Why advertisements aimed at women are still sexist

I honestly thought this kind of lobotomised thinking died out in the Mad Men world, says Alison Graham

I don’t mind dropping a couple of IQ points to watch This Old Thing: the Vintage Clothes Show (Wednesdays, Channel 4). I like Dawn O’Porter; she’s clever and engaging, though she overdoes the pert, eye-popping thing. It sends her too far into territory last seen in 1960s game shows where models mooned over fridges. You don’t need to do it, Dawn!


But, putting such small considerations aside, This Old Thing harms no one and I’m a sucker for transformation TV. Ah, the power of a pair of 1970s’ leather hotpants to make someone’s life complete. (In case you haven’t seen it, O’Porter persuades women to zhuzh up their wardrobes with some well-chosen second-hand clothes.)

So, I’ll happily sit for an hour as O’Porter does her best to persuade women that, no, vintage clothes don’t smell and, yes, they will look absolutely delightful in a boxy 1980s plaid jacket. You’ ll have gathered this is a series aimed squarely at women, which explains why This Old Thing’s ad breaks are pits of oestrogen-drenched witlessness.

There was a time when I thought we had reached a nadir of female representation in commercial breaks with Boots’ now mercifully abandoned, wretched Here Come the Girls campaigns, where hordes of women squealed over cheap gifts as that execrable song added to the cacophony. I was wrong.

I thought that now women in television dramas are tough, complex characters with depth and emotional intelligence, their fictional commercial counterparts would be similarly evolved. I was wrong.

I thought that now clever women present clever documentaries, we have moved into the sunshine from the Dark Ages. I was wrong. Because I have seen an advert where a grinning, clenchingly coy woman asks me, “Are you beach ready..?” And then she looks and points towards the floor. Now, as we can see only her top half we must wonder exactly what she means by this glance. What is she looking at, we must wonder. Are we “beach ready” (now there’s a phrase that should be banished to the sexist lexicon along with “flaunting her curves” and “loses the baby weight”)… where, exactly?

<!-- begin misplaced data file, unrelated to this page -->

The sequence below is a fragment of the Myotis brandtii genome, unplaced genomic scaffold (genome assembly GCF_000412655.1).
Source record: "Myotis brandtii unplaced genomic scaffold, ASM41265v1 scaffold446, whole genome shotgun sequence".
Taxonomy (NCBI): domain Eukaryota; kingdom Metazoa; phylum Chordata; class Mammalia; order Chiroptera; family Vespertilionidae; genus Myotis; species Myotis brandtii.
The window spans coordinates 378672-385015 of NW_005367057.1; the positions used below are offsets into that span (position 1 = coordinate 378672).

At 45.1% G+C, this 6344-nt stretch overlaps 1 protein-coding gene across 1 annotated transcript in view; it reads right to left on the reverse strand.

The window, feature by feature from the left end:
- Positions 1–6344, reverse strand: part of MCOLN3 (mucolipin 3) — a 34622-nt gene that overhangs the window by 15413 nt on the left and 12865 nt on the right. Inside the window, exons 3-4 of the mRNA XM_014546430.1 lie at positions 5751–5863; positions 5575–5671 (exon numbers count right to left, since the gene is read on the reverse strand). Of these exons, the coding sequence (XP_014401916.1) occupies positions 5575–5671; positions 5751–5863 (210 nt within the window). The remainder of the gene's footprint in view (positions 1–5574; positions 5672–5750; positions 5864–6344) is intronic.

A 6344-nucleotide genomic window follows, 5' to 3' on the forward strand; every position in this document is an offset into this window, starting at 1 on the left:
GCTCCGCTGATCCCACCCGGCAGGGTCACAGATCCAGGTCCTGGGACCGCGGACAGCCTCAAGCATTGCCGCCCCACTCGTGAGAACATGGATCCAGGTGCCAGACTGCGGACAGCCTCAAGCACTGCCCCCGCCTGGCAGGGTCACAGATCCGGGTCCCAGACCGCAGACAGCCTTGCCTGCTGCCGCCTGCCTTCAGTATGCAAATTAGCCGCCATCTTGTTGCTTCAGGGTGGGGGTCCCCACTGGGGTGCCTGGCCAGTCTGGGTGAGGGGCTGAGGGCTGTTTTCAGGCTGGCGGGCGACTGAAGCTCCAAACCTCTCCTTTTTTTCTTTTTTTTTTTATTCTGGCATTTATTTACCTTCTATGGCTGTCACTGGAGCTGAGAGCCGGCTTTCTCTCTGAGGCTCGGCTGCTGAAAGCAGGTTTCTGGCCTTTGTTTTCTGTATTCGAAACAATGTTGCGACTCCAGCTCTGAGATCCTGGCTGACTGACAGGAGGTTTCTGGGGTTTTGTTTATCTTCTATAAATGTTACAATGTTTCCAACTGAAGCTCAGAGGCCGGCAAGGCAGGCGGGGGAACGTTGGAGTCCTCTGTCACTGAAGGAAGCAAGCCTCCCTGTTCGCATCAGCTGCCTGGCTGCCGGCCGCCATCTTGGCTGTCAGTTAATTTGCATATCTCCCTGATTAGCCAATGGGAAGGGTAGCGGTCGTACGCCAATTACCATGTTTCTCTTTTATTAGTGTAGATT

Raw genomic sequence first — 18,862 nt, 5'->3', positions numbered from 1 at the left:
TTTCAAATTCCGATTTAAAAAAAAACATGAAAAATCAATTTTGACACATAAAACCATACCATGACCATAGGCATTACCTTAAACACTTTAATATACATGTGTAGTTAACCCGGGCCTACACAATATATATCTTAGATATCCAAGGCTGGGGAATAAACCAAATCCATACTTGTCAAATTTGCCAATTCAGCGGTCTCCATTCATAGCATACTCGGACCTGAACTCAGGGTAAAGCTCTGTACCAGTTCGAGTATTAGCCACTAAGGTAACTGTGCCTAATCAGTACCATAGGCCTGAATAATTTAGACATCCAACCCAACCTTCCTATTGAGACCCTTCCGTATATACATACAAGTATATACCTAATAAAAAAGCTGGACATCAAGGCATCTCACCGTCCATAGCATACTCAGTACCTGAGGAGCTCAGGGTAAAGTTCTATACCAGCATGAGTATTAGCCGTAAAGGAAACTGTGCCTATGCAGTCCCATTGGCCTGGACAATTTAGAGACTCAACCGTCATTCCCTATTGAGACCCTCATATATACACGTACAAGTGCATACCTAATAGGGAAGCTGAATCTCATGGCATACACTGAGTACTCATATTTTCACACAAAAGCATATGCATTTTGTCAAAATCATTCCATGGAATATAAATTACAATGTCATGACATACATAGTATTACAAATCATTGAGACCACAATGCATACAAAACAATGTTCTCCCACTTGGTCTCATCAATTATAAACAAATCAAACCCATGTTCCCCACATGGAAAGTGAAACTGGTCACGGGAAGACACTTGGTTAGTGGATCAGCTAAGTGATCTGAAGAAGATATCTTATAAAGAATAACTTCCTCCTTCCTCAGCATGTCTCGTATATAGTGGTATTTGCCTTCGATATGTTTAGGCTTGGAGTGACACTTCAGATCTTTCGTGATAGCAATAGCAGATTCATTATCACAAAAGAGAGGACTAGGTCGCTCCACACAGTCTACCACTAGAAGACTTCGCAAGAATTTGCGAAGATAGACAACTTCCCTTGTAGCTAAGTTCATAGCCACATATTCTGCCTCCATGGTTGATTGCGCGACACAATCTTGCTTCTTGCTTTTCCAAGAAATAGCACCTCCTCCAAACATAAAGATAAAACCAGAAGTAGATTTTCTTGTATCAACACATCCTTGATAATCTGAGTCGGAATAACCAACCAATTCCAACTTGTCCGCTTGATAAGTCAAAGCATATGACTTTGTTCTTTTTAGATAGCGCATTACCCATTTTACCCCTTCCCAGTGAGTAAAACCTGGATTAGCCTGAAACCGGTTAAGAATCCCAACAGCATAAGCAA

This woman goes on to insist, “You’ve always got to be ready down there.” But what does this mean? That we’ve swept under the kitchen table before we pack the egg and cress sandwiches and the windbreak? I don’t think so. Because this woman lets us into a significant moment in her life – she was at a friend’s house when suddenly everyone decided to strip off for a pool party.

But wait, says the woman, she hesitated because she wasn’t sure she was “beach ready… [down there]”. But, you know what, it turns out that because she’d used a particular brand of shaver, she actually was.

Well, thank God for that, is all I can say. You dodged a bullet by applying forethought to your intimate husbandry. Just imagine if you’d had the equivalent of a bubble-perm down there. The shame! Your friends would probably kill you and dance about on your grave.

I honestly thought this kind of lobotomised thinking died out in the Mad Men world of the 1960/70s with those TTK ads (two tarts in the kitchen) where women discussed how they could get their whites bright. And before you ask, TTK was how they were referred to. I’m not being rude.

But no. Because after this woman asked me if I was beach ready down there as she tried to sell me a shaver for a “lady”, another woman (again this is right-on Channel 4) bounced up in another ad and tried to make me buy a mobile phone. She grinned a lot and took pictures of handbags, then she met her friend, who also grinned a lot. The implication being: “This mobile phone is so easy to use even a daft woman like you can make it work”.


Well, ad people, I have a message of my own for you. You can all push off. And as for what’s going on “down there”, mind your own business, Wilkinson Sword.